At a minimum, make an allowance in the new station designs to do this in the future.

    Ultimately though, the most important thing is more capacity getting across the river into DC. Without that, the Silver Line is going to be a nightmare from the day it opens.

  31. April 20th, 2011 at 19:12 | #31

    The proposed Silver Line map in DC looks like the proposed Blue Line separation, with the drawback that the Silver Line loses its express service within DC. I propose merging the routing of the Blue Line and Silver Line in DC using 4 tracks, with the Blue serving local stops and Silver Line terminating at Union Station and stopping only at transfer stations: Farragut Square and Mt. Vernon Square. With proper design and bypass tracks west of East Fall Church, the Dulles Express could become a premium service and charge higher prices to help offset the increased costs.

  32. NikolasM
  33. Dave P
    June 28th, 2011 at 15:51 | #33

    How about another idea for later that extends the Orange line to the Rt 50 corridor through Fairfax City and then turing north along Rt 28 with another option for the airport? This could result in a new Orange Line (or pick your color) that could deviate at Ballston, take off along Glebe Road into Shirington and pick up at National or Potomac Yards.

  34. Sand Box John
    July 4th, 2011 at 12:45 | #34

    I was looking at these proposal and thought why not build a second platform above the East Falls Church station. The Silver line tracks would merge with the Orange line west of the existing Orange Line portal. The Silver tracks would run parallel at the same elevation as the Orange line tracks.

    The outbound trains of both the Orange and Silver lines would be served by the new upper level platform, the inbound trains would be served by the existing platform. The 2 platform 4 track East Falls Church station in the Arlington and Tysons Corner and Arlington options would allow cross platform transfers for the same direction between the Orange and Silver lines.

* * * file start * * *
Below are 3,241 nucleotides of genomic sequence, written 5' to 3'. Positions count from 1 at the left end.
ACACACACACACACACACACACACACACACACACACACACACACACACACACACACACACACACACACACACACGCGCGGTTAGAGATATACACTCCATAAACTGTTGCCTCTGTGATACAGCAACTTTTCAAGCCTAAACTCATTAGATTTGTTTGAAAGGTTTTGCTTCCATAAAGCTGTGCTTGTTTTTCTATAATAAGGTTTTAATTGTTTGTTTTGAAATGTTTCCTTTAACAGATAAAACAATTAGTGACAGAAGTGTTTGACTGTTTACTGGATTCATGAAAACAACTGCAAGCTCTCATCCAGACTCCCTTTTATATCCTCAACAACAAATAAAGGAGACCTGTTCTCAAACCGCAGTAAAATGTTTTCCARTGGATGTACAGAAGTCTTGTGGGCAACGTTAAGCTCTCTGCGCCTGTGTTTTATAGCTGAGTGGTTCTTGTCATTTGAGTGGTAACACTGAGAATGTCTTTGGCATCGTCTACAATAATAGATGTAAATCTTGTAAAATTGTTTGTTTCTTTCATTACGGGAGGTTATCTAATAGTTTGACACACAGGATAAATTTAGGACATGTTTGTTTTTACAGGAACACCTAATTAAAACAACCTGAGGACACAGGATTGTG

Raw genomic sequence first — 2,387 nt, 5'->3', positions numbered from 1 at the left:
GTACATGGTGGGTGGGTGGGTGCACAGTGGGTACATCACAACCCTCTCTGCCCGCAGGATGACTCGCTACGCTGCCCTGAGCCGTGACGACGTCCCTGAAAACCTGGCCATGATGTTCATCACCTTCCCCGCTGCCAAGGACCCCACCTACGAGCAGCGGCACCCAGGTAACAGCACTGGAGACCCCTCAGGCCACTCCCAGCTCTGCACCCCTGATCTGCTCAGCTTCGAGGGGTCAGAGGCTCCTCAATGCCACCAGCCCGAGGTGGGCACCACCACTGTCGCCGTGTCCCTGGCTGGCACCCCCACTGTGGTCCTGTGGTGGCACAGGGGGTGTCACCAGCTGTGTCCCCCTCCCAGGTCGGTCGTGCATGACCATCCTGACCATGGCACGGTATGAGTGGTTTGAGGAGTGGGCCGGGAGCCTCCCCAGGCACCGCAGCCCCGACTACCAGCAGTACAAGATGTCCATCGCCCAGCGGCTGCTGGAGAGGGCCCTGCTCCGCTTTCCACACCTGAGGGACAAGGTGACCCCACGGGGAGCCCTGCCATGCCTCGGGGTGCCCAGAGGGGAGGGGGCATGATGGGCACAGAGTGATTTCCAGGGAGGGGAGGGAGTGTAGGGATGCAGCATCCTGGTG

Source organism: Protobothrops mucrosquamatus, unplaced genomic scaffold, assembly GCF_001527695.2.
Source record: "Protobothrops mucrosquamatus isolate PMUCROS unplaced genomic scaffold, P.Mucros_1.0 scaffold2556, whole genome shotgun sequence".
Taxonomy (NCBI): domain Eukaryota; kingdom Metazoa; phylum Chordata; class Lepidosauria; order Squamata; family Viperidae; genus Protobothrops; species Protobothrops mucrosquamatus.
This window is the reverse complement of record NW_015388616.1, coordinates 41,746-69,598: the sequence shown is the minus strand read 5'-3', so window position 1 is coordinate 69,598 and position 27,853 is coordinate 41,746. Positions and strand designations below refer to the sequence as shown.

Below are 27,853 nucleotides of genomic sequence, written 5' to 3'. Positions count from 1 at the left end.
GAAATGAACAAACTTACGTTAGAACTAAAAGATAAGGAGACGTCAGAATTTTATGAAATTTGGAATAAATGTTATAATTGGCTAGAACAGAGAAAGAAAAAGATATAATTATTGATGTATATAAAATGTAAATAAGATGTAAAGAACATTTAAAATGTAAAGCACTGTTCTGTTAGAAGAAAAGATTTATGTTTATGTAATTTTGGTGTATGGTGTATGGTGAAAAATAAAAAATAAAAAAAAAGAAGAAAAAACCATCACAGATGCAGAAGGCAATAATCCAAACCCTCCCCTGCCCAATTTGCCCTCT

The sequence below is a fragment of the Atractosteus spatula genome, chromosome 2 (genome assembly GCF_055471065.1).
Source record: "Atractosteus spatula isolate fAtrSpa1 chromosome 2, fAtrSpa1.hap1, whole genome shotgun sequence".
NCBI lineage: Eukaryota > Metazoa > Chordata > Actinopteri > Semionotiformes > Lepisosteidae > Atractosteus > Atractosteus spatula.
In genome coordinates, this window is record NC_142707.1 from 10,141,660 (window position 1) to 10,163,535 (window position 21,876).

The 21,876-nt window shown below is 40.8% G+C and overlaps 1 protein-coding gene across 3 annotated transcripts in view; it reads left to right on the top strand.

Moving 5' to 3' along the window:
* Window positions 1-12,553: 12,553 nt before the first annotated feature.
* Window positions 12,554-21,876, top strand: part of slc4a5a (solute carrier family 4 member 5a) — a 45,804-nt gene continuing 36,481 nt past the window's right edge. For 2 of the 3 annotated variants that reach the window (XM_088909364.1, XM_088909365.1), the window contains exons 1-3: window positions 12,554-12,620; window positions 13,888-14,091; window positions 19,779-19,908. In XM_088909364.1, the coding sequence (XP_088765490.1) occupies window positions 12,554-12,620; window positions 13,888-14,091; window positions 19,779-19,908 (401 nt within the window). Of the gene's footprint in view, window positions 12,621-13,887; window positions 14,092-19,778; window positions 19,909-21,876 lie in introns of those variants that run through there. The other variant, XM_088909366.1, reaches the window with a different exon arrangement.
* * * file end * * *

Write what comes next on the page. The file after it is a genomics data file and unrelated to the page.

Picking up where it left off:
Ramps beyond both ends of the station would carry the outbound tracks up to the upper level platform.

    The high speed crossovers east of K and N Junction would allow easy conductivity of both Orange and Silver lines along both the K route in Arlington and bypass.

    The Y junctions in Rosslyn would allow both the Orange and Silver lines the ability utilize the proposed Y junction at Pentagon to enter DC by way of the Fenwick Bridge and L’Enfant Plaza.

    Here are the options in track schematic format:

    M Street subway Silver line bypass no build

    M Street subway Silver line bypass Tysons Corner

    M Street subway Silver line bypass Arlington

    M Street subway Silver line bypass Tysons Corner and Arlington

  35. Sand Box John
    July 4th, 2011 at 14:24 | #35

    @Sand Box John

    M Street subway Silver line bypass no build

    M Street subway Silver line bypass Tysons Corner

    M Street subway Silver line bypass Arlington

    M Street subway Silver line bypass Tysons Corner and Arlington

  36. John
    September 14th, 2011 at 12:26 | #36

    Why not make improvements to Rosslyn and Pentagon Stations to allow the Silver line to follow Orange into Rosslyn and then follow Blue to Pentagon and then Yellow into the City. This would alleviate a lot of the congestion in Rosslyn. People along the Orange Line in Arlington would be given a much shorter commute to the L’Enfant area. It would also alleviate the mass orange to blue transfer at Rosslyn.

  37. q
    February 17th, 2012 at 12:46 | #37

    can the silver line go to minnesota avenu also make river terrace a station so people dont have a long time transferin to orange or blue line

  38. Mark Kellogg
    February 17th, 2012 at 14:38 | #38


    As per comment #29 of April 7th, yes, in conjunction with any new cross-town line via M St NW, H St NE and Benning, whether it carries Silver, Blue and/or Orange Line trains, it should connect with the existing Blue and Orange Lines. This has been modeled as occurring east of the Anacostia at a new station at Benning and Minnesota, which appears to be in the vicinity of River Terrace. This modeling is conceptual only, and the physical feasibility hasn’t been investigated.

  39. angela jones
    March 21st, 2012 at 13:35 | #39

    i looking for a survey on tuesday october 11,2011 that was @ rosslyn and ballston stations. we studying this information in school. can you help me out with this the one i have it’s in spanish i need it in english